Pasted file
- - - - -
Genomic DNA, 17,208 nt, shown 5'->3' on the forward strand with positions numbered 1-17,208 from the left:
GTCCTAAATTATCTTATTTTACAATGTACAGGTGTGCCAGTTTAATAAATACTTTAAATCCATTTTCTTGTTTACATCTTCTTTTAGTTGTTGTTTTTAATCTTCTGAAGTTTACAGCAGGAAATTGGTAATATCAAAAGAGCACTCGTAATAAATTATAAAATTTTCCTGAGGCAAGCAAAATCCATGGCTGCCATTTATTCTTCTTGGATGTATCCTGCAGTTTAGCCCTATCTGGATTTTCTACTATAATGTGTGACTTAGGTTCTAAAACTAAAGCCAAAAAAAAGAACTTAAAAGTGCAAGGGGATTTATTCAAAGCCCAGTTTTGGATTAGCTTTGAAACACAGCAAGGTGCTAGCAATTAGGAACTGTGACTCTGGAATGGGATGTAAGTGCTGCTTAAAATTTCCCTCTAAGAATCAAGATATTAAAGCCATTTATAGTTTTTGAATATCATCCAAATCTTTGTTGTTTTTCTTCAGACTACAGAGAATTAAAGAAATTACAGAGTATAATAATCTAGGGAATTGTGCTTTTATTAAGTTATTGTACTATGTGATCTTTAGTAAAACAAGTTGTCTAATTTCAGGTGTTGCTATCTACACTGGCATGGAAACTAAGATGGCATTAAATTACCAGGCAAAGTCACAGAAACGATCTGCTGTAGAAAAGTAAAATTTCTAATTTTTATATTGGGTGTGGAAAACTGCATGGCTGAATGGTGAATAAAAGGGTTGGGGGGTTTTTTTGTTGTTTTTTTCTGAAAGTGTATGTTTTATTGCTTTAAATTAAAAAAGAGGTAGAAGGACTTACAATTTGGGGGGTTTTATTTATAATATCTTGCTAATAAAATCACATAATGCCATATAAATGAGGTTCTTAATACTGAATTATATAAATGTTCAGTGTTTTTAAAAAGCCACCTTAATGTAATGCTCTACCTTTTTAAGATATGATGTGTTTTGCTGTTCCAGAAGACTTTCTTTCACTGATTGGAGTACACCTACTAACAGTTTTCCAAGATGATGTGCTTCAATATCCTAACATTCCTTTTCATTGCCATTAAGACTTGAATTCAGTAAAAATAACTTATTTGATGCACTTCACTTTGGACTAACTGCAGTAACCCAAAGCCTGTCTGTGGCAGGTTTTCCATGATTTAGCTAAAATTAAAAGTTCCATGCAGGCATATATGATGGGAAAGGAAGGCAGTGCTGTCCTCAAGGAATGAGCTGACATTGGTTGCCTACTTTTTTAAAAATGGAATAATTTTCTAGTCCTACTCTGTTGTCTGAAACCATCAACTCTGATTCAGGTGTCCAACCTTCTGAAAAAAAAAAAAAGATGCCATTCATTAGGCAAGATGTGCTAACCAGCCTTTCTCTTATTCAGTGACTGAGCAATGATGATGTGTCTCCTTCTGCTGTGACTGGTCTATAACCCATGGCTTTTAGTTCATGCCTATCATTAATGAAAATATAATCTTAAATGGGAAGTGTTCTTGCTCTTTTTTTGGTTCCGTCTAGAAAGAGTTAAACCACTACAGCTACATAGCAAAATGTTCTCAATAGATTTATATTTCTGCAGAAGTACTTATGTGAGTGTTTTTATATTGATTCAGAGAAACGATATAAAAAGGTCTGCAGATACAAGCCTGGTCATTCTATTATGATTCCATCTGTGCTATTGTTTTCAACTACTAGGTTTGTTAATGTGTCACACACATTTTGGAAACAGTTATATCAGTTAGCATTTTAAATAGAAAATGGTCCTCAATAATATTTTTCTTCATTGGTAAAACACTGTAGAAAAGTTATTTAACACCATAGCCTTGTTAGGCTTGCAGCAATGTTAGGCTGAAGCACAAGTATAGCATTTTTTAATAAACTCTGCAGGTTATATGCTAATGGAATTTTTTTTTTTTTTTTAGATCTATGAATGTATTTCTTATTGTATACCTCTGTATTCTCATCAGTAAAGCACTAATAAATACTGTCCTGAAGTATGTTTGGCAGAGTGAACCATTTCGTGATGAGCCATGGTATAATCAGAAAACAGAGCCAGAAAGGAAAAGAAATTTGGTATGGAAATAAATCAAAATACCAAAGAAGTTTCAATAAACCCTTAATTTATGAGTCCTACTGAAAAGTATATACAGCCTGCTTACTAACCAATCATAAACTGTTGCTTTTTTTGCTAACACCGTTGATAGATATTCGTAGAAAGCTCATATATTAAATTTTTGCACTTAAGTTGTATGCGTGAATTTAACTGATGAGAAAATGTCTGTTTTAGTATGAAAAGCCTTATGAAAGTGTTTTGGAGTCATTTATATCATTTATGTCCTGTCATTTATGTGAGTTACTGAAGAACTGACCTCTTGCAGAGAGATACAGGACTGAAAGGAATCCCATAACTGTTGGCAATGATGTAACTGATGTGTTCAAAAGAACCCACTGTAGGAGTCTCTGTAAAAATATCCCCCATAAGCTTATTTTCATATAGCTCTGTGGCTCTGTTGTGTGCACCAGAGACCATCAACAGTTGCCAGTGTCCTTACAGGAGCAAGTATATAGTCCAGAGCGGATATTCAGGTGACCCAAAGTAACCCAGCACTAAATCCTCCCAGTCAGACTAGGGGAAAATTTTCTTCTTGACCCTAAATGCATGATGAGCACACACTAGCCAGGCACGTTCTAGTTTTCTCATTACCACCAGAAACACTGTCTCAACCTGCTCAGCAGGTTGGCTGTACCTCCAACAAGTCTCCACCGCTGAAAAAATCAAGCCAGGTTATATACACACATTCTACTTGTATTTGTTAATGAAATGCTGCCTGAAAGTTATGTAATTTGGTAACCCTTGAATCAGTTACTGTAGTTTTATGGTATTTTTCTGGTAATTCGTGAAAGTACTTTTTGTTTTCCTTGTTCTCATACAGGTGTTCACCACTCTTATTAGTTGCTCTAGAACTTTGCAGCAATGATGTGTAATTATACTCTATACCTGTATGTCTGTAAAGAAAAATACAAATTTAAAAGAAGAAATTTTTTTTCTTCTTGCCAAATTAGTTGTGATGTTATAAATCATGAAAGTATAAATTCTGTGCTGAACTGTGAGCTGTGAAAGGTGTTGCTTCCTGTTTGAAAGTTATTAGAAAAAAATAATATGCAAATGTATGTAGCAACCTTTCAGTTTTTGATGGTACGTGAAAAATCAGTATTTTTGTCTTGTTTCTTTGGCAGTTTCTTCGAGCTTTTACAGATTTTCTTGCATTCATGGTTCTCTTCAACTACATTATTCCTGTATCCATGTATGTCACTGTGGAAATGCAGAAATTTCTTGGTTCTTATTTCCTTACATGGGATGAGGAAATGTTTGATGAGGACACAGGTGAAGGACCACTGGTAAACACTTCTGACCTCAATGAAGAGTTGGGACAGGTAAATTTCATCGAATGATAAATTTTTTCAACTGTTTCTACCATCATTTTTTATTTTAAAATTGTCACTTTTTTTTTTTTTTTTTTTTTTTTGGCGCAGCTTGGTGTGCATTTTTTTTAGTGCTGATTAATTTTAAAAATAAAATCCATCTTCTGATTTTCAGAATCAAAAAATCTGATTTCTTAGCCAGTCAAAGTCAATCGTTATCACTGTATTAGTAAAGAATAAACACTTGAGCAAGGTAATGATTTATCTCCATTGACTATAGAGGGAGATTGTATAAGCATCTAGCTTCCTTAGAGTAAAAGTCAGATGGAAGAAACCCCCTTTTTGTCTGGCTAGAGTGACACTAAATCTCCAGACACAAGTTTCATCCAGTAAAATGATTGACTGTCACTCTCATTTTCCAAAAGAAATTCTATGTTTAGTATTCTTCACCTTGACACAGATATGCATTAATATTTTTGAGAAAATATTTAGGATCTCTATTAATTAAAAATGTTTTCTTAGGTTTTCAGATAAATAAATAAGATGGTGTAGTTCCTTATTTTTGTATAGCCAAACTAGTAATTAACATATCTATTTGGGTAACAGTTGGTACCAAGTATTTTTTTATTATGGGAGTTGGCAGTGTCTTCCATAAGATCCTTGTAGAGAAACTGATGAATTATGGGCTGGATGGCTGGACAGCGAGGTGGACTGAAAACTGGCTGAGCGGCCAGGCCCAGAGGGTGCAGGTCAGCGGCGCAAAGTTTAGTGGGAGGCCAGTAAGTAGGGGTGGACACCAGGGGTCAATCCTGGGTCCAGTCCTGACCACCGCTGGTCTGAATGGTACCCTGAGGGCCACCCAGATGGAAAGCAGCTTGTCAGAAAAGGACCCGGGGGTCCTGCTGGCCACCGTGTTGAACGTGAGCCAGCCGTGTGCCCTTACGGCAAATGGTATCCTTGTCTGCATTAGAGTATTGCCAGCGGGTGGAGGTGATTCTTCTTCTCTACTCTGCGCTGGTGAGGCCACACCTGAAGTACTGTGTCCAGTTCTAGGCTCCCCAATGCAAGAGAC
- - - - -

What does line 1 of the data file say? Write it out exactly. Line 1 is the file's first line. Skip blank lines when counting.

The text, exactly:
Genomic DNA, 17,208 nt, shown 5'->3' on the forward strand with positions numbered 1-17,208 from the left: